On May 11, 2004, defendant Schildt was the "on-call" physician for the prison. On that date, the prison nurse informed defendant Schildt that Smith was complaining of severe right lateral abdominal pain, soft bloody stool and other physical ailments. (Doc. 32-2, pp. 26, 38-39). The prison nurse was ordered to arrange transportation to the emergency room at The Williamsport Hospital via the Lycoming County Sheriff. (Doc. 32-2, pp. 19, 39).
Defendants Verzella, Heilmann, and Mowatt were not involved in Smith's care during the relevant time period. (Doc. 32-2, pp. 34, 42, 46).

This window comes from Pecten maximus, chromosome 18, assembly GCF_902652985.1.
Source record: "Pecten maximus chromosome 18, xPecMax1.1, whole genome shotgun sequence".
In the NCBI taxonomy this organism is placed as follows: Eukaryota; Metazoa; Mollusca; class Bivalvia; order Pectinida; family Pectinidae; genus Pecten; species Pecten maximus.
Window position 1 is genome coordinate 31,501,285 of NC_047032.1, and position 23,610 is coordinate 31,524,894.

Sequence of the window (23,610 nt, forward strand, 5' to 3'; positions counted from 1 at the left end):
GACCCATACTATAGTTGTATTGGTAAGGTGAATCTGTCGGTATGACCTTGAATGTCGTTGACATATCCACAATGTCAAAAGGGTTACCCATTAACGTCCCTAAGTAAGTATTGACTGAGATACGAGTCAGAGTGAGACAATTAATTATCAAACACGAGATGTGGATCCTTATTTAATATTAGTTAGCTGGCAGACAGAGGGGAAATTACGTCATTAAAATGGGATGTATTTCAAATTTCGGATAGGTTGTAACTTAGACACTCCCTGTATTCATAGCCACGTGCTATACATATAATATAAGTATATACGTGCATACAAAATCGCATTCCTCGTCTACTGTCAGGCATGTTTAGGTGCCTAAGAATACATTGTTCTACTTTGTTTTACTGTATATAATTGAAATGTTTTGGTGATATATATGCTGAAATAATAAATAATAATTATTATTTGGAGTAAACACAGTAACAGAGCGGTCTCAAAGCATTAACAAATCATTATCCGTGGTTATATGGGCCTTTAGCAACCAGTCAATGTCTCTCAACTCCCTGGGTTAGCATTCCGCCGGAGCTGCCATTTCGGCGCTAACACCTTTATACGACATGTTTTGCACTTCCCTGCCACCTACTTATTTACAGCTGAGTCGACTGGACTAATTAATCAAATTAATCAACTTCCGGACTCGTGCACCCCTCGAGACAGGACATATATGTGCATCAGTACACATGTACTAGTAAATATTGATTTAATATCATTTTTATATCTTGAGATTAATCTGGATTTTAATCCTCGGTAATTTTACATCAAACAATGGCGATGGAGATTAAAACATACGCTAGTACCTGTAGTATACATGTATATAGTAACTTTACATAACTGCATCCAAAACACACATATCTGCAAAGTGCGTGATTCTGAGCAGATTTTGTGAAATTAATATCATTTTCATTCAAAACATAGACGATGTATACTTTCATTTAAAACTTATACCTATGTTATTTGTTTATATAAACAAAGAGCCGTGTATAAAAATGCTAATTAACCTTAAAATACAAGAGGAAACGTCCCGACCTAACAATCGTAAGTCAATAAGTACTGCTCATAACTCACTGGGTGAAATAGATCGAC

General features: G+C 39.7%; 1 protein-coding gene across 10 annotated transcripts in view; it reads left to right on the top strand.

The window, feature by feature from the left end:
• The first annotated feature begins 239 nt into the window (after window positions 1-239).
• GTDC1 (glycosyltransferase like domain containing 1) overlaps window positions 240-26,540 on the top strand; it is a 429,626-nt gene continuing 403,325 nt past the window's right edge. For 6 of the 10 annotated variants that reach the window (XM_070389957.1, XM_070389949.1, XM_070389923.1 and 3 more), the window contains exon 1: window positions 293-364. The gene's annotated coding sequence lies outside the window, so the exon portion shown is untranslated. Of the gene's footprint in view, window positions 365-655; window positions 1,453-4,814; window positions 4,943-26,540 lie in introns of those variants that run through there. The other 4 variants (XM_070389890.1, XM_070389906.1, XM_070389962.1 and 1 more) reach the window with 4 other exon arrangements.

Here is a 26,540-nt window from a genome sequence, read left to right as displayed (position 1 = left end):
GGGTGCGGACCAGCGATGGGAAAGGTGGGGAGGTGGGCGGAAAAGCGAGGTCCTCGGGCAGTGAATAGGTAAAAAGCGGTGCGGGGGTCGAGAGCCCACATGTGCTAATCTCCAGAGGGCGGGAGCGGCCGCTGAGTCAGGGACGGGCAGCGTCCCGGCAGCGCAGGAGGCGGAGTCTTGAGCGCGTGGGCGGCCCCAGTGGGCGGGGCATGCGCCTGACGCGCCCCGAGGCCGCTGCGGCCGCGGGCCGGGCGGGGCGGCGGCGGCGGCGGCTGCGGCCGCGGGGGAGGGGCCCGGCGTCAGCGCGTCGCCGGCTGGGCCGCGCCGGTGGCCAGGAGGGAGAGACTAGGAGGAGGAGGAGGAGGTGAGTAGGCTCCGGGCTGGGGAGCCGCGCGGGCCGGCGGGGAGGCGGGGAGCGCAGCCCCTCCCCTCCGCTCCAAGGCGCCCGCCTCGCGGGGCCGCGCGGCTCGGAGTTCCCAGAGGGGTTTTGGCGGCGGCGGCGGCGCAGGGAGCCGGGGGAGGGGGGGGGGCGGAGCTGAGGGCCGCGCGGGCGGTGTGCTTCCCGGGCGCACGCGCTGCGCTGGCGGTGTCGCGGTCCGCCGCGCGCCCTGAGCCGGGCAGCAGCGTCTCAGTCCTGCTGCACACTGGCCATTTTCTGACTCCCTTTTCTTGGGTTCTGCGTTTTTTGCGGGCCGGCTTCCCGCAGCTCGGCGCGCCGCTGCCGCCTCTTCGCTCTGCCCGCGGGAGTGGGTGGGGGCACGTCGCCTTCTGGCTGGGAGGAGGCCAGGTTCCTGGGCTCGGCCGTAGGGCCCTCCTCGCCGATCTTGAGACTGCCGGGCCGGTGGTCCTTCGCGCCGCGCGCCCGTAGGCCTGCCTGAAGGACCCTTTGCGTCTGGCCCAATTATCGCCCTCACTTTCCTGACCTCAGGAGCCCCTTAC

"Summary judgment serves as a minimal but important hurdle for litigants to overcome before presenting a claim to a jury." Pappas v. City of Lebanon, 331 F. Supp. 2d 311, 314 (M.D. Pa. 2004). Faced with such a motion, the adverse party must produce affirmative evidence, beyond the disputed allegations of the pleadings, in support of the claim. FED. R. CIV. P. 56(e); see Celotex Corp. v. Catrett, 477 U.S. 317, 322-23 (1986); Corneal v. Jackson Twp, 313 F. Supp. 2d 457, 464 (M.D. Pa. 2003), aff'd, 94 Fed. Appx. 76 (3d Cir. 2004). "Such affirmative evidence--regardless of whether it is direct or circumstantial--must amount to more than a scintilla, but may amount to less (in the evaluation of the court) than a preponderance." Saldana v. Kmart Corp., 260 F.3d 228, 231-32 (3d Cir. 2001) (quoting Williams v. Borough of West Chester, 891 F.2d 458, 460-61 (3d Cir. 1989)). Only if ...